Typical species




Дата канвертавання19.04.2016
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Discussion paper on
TYPICAL SPECIES
by Doug Evans (ETC/BD)
For the conservation status of a habitat to be considered as ‘favourable’ “the conservation status of its typical species is favourable as defined in (i)” (Art 1e). However typical species are not defined in the directive.
The reporting format for Article 17 treats typical species as a component of the parameter ‘structure & functions’ but also asks MS to list the species which they considered. It is clear from the reports covering 2001-2006 that different countries have used widely differing interpretations of the term ‘typical species’ and this means that the lists provided are of limited value and that the treatment of typical species should be improved for the next reporting cycle.
Denmark did not list any typical species in its Article 17 reports although they presumably took them into account in assessing ‘structure & function’ while the United Kingdom only reported typical species for 21 of its 78 habitats with an average of 9 species per habitat (habitats with typical species only). Other countries such as the Czech Republic reported long lists (average 38 species per habitat).
Despite much variation in the choice of typical species for most habitats there are several species noted as ‘typical’ by four or more countries, as shown by the following examples


1110

MBAL

Gavia arctica

4

DE, LV, PL, SE

1110

MBAL

Gavia stellata

4

DE, LV, PL, SE

1110

MBAL

Platichthys flesus

4

DE, FI, SE, PL

1110

MBAL

Zostera marina

5

EE, FI, DE, LV, SE
















1110

MMED

Cymodocea nodosa

4

CY, GR, IT, ES




1210

ATL

Cakile maritima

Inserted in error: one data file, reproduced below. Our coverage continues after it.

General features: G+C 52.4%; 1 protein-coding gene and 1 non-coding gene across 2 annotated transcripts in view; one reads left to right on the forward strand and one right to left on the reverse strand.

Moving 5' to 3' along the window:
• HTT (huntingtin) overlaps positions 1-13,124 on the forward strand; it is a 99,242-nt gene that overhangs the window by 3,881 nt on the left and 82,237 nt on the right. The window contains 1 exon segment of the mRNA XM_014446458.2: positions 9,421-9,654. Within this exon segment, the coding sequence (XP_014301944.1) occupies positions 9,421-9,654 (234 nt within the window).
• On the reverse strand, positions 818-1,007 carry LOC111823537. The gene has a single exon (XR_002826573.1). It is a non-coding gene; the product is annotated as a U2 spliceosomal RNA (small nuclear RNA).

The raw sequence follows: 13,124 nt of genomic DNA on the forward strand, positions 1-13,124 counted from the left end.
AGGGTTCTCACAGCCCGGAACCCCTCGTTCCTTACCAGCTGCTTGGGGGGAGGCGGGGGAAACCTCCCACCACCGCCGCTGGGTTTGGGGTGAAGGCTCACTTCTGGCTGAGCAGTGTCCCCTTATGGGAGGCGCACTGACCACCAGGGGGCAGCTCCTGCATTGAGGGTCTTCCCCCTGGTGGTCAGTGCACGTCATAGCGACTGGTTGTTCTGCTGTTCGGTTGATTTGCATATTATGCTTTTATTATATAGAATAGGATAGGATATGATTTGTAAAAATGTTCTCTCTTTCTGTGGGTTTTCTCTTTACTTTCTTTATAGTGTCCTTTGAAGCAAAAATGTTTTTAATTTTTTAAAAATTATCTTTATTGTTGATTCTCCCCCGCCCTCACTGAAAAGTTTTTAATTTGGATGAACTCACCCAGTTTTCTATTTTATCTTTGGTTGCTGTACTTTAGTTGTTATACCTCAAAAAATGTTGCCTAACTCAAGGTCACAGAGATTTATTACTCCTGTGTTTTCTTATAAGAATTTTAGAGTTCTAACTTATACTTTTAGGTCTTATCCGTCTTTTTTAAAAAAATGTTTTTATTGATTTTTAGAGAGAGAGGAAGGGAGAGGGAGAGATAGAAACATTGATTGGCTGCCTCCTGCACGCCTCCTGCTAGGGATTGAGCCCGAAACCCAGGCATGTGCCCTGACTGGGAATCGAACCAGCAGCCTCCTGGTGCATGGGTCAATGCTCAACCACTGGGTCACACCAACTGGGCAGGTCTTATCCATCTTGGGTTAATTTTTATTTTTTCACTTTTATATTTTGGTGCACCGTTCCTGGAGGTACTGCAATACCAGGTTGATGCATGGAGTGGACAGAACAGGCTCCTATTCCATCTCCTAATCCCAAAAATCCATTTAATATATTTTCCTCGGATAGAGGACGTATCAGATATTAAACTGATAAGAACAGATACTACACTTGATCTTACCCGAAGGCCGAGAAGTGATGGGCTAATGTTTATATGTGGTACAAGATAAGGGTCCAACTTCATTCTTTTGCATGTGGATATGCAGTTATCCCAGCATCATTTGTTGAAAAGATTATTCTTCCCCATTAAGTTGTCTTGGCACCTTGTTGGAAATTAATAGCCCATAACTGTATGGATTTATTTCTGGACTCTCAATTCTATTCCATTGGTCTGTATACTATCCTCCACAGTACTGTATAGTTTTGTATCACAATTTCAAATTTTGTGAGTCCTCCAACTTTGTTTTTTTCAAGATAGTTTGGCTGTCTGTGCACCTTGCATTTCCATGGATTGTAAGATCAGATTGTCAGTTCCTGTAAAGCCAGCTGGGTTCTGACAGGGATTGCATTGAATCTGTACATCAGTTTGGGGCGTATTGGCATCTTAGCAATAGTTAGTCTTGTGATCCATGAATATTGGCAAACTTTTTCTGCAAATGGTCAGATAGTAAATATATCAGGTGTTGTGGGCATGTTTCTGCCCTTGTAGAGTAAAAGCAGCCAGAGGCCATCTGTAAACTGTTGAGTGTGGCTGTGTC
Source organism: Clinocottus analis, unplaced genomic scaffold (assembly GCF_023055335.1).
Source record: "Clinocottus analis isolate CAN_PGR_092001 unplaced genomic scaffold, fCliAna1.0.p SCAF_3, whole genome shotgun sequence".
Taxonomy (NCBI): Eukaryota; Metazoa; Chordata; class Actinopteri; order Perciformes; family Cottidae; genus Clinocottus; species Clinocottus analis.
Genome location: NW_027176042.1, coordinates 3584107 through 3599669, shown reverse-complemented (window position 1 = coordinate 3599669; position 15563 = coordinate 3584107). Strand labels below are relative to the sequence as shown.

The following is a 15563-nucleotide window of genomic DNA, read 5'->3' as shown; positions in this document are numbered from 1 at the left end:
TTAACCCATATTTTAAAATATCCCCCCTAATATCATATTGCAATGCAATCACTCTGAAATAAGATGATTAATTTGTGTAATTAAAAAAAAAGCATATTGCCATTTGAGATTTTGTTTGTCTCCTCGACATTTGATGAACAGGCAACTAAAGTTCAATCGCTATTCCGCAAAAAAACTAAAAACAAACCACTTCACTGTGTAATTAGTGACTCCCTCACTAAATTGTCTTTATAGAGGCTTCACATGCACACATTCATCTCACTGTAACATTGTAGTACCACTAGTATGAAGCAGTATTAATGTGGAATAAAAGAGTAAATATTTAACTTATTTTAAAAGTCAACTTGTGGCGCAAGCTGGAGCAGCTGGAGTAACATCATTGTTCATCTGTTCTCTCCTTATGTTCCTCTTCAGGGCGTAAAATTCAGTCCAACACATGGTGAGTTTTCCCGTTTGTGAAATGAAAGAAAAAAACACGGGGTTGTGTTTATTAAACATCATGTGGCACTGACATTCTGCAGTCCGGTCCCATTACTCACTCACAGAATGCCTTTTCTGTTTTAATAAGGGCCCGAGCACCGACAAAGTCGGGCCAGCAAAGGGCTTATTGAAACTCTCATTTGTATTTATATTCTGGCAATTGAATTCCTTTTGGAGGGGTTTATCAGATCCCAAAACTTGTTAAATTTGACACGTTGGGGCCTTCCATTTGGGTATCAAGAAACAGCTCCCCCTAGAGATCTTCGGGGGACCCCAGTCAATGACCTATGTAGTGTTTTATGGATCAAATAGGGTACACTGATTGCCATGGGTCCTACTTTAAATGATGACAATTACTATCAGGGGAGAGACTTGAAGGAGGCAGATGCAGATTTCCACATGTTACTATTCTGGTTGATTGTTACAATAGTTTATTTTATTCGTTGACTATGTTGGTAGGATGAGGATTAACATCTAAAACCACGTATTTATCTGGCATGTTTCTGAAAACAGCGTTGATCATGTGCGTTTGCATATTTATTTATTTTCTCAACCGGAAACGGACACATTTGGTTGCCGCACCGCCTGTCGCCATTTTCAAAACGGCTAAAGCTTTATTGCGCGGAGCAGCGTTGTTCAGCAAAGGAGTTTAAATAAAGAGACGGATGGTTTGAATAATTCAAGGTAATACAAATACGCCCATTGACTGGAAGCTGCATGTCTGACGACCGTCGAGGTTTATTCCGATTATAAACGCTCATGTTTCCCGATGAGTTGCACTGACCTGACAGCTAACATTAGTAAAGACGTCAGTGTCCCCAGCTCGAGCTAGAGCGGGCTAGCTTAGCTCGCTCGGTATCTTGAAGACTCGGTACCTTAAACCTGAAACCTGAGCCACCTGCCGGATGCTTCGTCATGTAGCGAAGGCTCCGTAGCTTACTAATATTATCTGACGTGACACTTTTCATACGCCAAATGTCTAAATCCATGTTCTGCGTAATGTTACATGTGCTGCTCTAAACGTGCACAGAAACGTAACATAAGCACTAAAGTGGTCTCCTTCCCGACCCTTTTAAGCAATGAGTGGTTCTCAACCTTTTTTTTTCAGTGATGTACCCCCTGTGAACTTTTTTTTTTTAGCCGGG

5

DE, IE, ES, FR, GB

1210

ATL

Salsola kali

4

DE, FR, IE, ES
















1210

CON

Cakile maritima

5

DE, IT, SE, SI, PL

1210

CON

Salsola kali

4

DE, IT, PL, SE
















1210

MED

Euphorbia peplis

4

FR, GR, ES, MT

1210

MED

Polygonum maritimum

6

CY, FR, GR, IT, ES, MT

1210

MED

Salsola kali

6

CY, GR, IT, ES, MT, FR




9130

ALP

Abies alba

5

DE, IT, PL, SK, ES

9130

ALP

Fagus sylvatica

6

AT, DE, IT, PL, SK, ES

9130

ALP

Galium odoratum

4

DE, PL, SK, ES

9130

ATL

Melica uniflora

4

BE, DE, FR, GB
















9130

CON

Abies alba

4

CZ, DE, FR, IT

9130

CON

Dentaria bulbifera

4

AT, CZ, DE, PL

9130

CON

Dentaria enneaphyllos

4

AT, CZ, DE, PL

9130

CON

Fagus sylvatica

7

AT, CZ, DE, FR, IT, LU, PL

9130

CON

Galium odoratum

6

BE, CZ, DE, FR, LU, SE

9130

CON

Melica uniflora

7

BE, CZ, DE, FR, LU, PL, SE

9130

CON

Mercurialis perennis

4

BE, CZ, DE, SE

It might have been expected that a species such as Fagus sylvatica which is the canopy forming dominant of habitat 9130 Asperulo-Fagetum beech forestswould have been selected as ‘typical species’ for that habitat by all MS but this is not the case. Similarly many countries did not consider Nardus stricta as a typical species for 6230*Species-rich Nardus grasslands, on siliceous substrates in mountain areas (and submountain areas in Continental Europe)


The large majority of species listed are plants, although some birds and invertebrates are also noted.
It would be possible to produce lists such as those shown above but in many cases it is not clear why those particular species have been chosen and not others.
If it is not possible to find agreement on a unified list of typical species per region for each habitat an alternative approach may be to consider species groups in relation to structure and function for groups of habitats.
For example, for a forest habitat to be in favourable conservation status the following groups must also be favourable:

Canopy dominants (linked to structure)

Shrub layer (linked to structure)

Herb layer (linked to structure)

Epiphytes (linked to structure)

Herbivores (linked to structure)



Fungi (linked to function)
Therefore, Member States would be asked to note the condition of each group. This would allow the identification of the factors responsible for a poor conservation status.
This possible approach appears to be compatible with the proposal from the Finnish colleagues (Petri Ahlroth and Anne Raunio) on structure and functions (see e-mail of 15/09/2008).

The full list of typical species reported by MS for all habitat types (36 888 records!) is given in the attached Excel sheet: Typical_species.xls





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